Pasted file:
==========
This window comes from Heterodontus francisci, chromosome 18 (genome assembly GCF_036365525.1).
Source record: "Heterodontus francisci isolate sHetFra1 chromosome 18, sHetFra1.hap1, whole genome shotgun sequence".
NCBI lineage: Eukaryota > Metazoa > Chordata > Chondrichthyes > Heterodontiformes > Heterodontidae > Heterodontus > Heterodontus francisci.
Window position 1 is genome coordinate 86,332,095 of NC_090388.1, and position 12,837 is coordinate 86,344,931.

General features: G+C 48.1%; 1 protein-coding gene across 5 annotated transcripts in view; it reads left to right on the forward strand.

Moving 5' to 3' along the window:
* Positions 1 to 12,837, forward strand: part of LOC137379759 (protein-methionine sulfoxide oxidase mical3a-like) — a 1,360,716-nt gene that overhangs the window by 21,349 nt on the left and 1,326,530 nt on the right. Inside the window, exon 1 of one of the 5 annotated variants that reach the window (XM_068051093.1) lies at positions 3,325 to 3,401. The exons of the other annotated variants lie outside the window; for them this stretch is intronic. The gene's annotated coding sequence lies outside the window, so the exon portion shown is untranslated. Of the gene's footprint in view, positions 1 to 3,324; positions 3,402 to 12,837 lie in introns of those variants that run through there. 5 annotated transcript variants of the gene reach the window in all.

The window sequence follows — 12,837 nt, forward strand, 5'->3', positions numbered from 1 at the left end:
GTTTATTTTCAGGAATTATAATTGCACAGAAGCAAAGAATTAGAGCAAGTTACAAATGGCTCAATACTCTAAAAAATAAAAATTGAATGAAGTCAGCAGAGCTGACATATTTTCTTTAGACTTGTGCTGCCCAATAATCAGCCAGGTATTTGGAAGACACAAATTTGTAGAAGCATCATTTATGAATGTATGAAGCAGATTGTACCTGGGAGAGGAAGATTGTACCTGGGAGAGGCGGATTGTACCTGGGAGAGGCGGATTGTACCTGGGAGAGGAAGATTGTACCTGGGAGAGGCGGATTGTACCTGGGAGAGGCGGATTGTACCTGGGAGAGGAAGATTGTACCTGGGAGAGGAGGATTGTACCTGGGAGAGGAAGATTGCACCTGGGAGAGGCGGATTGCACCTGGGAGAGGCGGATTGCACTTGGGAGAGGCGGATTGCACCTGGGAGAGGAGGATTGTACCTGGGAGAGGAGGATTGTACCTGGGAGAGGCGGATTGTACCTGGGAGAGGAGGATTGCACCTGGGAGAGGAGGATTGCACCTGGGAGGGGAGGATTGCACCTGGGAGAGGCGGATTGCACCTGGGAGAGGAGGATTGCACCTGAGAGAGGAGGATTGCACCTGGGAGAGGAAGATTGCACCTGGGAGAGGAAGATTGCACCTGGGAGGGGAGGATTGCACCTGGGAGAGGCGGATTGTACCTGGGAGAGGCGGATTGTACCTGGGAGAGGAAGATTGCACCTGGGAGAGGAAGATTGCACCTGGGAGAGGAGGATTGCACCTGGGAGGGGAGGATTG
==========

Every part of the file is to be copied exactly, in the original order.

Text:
This window comes from Heterodontus francisci, chromosome 18 (genome assembly GCF_036365525.1).
Source record: "Heterodontus francisci isolate sHetFra1 chromosome 18, sHetFra1.hap1, whole genome shotgun sequence".
NCBI lineage: Eukaryota > Metazoa > Chordata > Chondrichthyes > Heterodontiformes > Heterodontidae > Heterodontus > Heterodontus francisci.
Window position 1 is genome coordinate 86,332,095 of NC_090388.1, and position 12,837 is coordinate 86,344,931.

General features: G+C 48.1%; 1 protein-coding gene across 5 annotated transcripts in view; it reads left to right on the forward strand.

Moving 5' to 3' along the window:
* Positions 1 to 12,837, forward strand: part of LOC137379759 (protein-methionine sulfoxide oxidase mical3a-like) — a 1,360,716-nt gene that overhangs the window by 21,349 nt on the left and 1,326,530 nt on the right. Inside the window, exon 1 of one of the 5 annotated variants that reach the window (XM_068051093.1) lies at positions 3,325 to 3,401. The exons of the other annotated variants lie outside the window; for them this stretch is intronic. The gene's annotated coding sequence lies outside the window, so the exon portion shown is untranslated. Of the gene's footprint in view, positions 1 to 3,324; positions 3,402 to 12,837 lie in introns of those variants that run through there. 5 annotated transcript variants of the gene reach the window in all.

The window sequence follows — 12,837 nt, forward strand, 5'->3', positions numbered from 1 at the left end:
GTTTATTTTCAGGAATTATAATTGCACAGAAGCAAAGAATTAGAGCAAGTTACAAATGGCTCAATACTCTAAAAAATAAAAATTGAATGAAGTCAGCAGAGCTGACATATTTTCTTTAGACTTGTGCTGCCCAATAATCAGCCAGGTATTTGGAAGACACAAATTTGTAGAAGCATCATTTATGAATGTATGAAGCAGATTGTACCTGGGAGAGGAAGATTGTACCTGGGAGAGGCGGATTGTACCTGGGAGAGGCGGATTGTACCTGGGAGAGGAAGATTGTACCTGGGAGAGGCGGATTGTACCTGGGAGAGGCGGATTGTACCTGGGAGAGGAAGATTGTACCTGGGAGAGGAGGATTGTACCTGGGAGAGGAAGATTGCACCTGGGAGAGGCGGATTGCACCTGGGAGAGGCGGATTGCACTTGGGAGAGGCGGATTGCACCTGGGAGAGGAGGATTGTACCTGGGAGAGGAGGATTGTACCTGGGAGAGGCGGATTGTACCTGGGAGAGGAGGATTGCACCTGGGAGAGGAGGATTGCACCTGGGAGGGGAGGATTGCACCTGGGAGAGGCGGATTGCACCTGGGAGAGGAGGATTGCACCTGAGAGAGGAGGATTGCACCTGGGAGAGGAAGATTGCACCTGGGAGAGGAAGATTGCACCTGGGAGGGGAGGATTGCACCTGGGAGAGGCGGATTGTACCTGGGAGAGGCGGATTGTACCTGGGAGAGGAAGATTGCACCTGGGAGAGGAAGATTGCACCTGGGAGAGGAGGATTGCACCTGGGAGGGGAGGATTG